This guest blog post is by Peter Matthewson. Peter is a lecturer in the Department of Social Practice at Unitec. He has previously worked as a social worker in the former Department of Social Welfare, in the Probation Service, and in mental health.
The ‘Expert Panel’ tasked, in obscure corporate-speak, with producing ‘a programme level business case’ for modernising Child Youth and Family is clearly driven by a political agenda, and a predetermined message is likely to be delivered to Anne Tolley. Further, the terms of reference presented to the ‘Expert Panel’ suggest a thinly disguised attack on our profession.
This evokes, for me, a strong sense of déjà vu regarding the fate of the New Zealand Probation Service in the late 1990s. It is worth telling this story in some detail. The Probation Service in New Zealand derives from the British tradition of probation which had a strong social work ethos. When I started as a social worker with the then Department of Social Welfare, in the early 1980s, probation officers (employed by the then Department of Justice) were also part of the social worker public service occupational class. When I joined the Probation Service in 1990, a social work qualification was a prerequisite. Although the service was renamed as Community Corrections in the early 1990s the changes remained largely cosmetic, and probation officers had successfully resisted being renamed as community corrections officers. However, in 1995 the Department of Justice was restructured with Community Corrections and the prison service forming the new Department of Corrections.
A neoliberal and managerialist agenda came to dominate this new Department. Although the rehabilitation of offenders remained a primary focus, this was defined in narrow psychological terms, with a strong emphasis on individual responsibility for behaviour and interventions derived from cognitive behavioural therapy aimed at analysing offenders’ faulty thinking and teaching alternatives. In this context probation officers were reduced from being professionals in their own right (with a recognised qualification, a professional association and a Code of Ethics) to being technicians tasked with implementing risk assessments and programmes devised by psychologists. The social work qualification requirement for the probation officer position was abandoned, and a broader range of people were recruited, notably former Police and prison officers. Could this be the fate awaiting CYF social workers? Of course, unlike Corrections where the Department could change the qualification requirements for the job title of probation officer at will, the job title ‘social worker’ is written into the Children, Young Persons and their Families Act, and other legislation. Could this be one of the reasons that paragraph 37 of the Minister’s Cabinet Paper states ‘it is possible proposals arising from the Modernising CYF business case will require legislative changes’.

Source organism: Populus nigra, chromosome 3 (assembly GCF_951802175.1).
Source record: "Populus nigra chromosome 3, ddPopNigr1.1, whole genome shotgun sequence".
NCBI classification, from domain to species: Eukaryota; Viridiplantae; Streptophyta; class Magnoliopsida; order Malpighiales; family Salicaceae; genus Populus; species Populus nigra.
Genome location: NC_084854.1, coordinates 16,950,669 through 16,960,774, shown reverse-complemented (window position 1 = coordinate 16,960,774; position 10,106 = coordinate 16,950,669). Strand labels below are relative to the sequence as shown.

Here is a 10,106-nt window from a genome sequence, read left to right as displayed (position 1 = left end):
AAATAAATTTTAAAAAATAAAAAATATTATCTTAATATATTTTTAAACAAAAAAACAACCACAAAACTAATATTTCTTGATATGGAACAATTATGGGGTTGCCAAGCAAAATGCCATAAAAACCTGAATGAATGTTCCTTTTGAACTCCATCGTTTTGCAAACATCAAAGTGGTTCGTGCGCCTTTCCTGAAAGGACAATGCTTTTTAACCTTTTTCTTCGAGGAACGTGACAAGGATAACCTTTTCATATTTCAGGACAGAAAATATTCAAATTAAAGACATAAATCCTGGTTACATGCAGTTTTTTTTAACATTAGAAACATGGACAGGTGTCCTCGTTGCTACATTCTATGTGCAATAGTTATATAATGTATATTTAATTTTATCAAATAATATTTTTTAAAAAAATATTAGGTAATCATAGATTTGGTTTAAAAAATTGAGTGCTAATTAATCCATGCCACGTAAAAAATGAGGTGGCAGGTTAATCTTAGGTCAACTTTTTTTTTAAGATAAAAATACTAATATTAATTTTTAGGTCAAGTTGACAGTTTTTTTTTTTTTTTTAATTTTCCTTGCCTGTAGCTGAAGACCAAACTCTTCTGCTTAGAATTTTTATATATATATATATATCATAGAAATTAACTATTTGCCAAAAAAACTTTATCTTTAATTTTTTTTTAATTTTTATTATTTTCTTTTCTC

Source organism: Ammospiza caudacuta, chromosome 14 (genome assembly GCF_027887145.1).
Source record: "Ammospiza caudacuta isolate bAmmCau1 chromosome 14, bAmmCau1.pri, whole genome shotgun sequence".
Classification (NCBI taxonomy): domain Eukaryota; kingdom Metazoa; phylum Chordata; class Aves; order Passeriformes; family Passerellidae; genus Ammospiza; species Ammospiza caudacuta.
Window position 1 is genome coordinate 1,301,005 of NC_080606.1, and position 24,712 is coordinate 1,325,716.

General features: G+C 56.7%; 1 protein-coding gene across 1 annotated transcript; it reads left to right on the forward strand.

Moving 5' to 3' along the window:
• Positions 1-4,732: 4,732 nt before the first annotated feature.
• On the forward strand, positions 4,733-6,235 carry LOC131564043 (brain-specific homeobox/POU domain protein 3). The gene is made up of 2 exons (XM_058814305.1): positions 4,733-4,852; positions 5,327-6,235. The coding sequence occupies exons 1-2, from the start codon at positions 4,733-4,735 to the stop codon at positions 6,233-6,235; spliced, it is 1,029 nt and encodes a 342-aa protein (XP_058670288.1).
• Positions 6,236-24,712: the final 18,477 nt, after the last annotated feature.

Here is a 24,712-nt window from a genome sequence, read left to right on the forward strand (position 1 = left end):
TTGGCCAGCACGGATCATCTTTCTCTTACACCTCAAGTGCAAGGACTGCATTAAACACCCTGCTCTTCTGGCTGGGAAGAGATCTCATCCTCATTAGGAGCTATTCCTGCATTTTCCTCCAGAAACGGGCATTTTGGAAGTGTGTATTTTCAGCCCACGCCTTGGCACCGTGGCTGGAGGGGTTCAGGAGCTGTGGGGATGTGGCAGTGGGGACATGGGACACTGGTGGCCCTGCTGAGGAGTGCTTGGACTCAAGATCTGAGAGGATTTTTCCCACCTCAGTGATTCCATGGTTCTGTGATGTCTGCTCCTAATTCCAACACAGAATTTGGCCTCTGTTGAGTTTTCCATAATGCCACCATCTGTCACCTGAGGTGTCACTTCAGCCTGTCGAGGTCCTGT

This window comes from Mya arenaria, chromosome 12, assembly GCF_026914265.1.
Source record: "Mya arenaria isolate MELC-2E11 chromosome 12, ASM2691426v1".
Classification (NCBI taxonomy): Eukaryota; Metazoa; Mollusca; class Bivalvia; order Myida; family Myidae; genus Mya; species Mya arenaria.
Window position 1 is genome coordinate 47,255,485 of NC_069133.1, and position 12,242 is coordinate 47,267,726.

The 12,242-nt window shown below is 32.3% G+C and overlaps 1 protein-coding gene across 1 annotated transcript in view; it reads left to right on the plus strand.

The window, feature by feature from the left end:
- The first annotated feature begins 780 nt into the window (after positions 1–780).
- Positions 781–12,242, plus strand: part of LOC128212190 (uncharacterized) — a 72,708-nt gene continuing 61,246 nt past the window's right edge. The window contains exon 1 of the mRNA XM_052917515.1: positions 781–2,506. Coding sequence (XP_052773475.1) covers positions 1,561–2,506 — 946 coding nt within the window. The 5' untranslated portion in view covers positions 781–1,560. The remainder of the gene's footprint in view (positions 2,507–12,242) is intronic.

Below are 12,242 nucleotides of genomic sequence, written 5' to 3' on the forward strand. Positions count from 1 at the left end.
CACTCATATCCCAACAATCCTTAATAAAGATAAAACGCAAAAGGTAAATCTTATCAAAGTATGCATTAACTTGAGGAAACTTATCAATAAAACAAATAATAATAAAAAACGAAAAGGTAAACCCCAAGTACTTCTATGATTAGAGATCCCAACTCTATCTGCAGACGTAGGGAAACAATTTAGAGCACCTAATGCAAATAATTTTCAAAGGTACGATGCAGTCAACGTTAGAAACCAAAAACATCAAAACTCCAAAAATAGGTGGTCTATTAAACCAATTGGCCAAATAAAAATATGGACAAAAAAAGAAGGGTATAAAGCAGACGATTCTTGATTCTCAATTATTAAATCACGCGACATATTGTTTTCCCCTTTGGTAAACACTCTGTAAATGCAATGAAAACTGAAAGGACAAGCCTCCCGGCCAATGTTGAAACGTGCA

Also included in the scope of the review is that ‘the core role and purpose of Child, Youth and Family; and opportunities for a stronger focus on this, including through outsourcing some services’. Of course ‘outsourcing’ social services for children, families and whanau to NGOs is nothing new, this predates the 1925 Child Welfare Act and is most recently seen in the Differential Response programme. What, then, does the Minister intend? One possibility is suggested in a report that the UK Government is planning to outsource services for vulnerable children, including foster care, to profit making enterprises. The multinational corporation Serco is named as a potential bidder. Serco already has its massive foot in the door of the should-be-public services ‘market’ in this country, managing the Mt Eden and Wiri prisons. Serco’s other claims to fame, or rather infamy, include managing Australia’s immigration detention centres (which have been repeatedly condemned by the UN for flagrant human rights violations) and managing the UK’s nuclear weapons systems. The worst case scenario of CYF social workers being supplanted by child protection officers or similar, implementing a punitive model of practice, and actually employed by Serco or its ilk, is a horrifying prospect. See, for example, this recent report on the Serco run immigration detention centre in the UK.
Colleagues might be interested in Serco Watch, a FaceBook page dedicated to monitoring and disseminating information about the activities of Serco.